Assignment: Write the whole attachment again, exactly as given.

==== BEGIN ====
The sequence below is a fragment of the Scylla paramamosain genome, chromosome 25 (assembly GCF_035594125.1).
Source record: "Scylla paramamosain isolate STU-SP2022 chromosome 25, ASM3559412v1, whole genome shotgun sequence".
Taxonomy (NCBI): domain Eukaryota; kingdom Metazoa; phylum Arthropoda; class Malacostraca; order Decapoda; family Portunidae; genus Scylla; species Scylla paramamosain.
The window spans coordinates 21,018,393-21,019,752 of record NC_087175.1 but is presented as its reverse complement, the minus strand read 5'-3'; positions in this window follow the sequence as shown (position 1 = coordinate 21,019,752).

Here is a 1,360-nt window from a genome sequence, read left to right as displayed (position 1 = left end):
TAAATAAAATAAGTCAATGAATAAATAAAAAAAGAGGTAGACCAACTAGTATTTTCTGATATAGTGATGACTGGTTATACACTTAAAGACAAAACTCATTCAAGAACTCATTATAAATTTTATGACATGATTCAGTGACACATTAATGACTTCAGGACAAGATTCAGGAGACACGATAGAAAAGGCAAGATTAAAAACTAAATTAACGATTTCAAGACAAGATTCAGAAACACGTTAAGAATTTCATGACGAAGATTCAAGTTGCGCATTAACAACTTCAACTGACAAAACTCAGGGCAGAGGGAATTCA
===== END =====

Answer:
The sequence below is a fragment of the Scylla paramamosain genome, chromosome 25 (assembly GCF_035594125.1).
Source record: "Scylla paramamosain isolate STU-SP2022 chromosome 25, ASM3559412v1, whole genome shotgun sequence".
Taxonomy (NCBI): domain Eukaryota; kingdom Metazoa; phylum Arthropoda; class Malacostraca; order Decapoda; family Portunidae; genus Scylla; species Scylla paramamosain.
The window spans coordinates 21,018,393-21,019,752 of record NC_087175.1 but is presented as its reverse complement, the minus strand read 5'-3'; positions in this window follow the sequence as shown (position 1 = coordinate 21,019,752).

Here is a 1,360-nt window from a genome sequence, read left to right as displayed (position 1 = left end):
TAAATAAAATAAGTCAATGAATAAATAAAAAAAGAGGTAGACCAACTAGTATTTTCTGATATAGTGATGACTGGTTATACACTTAAAGACAAAACTCATTCAAGAACTCATTATAAATTTTATGACATGATTCAGTGACACATTAATGACTTCAGGACAAGATTCAGGAGACACGATAGAAAAGGCAAGATTAAAAACTAAATTAACGATTTCAAGACAAGATTCAGAAACACGTTAAGAATTTCATGACGAAGATTCAAGTTGCGCATTAACAACTTCAACTGACAAAACTCAGGGCAGAGGGAATTCA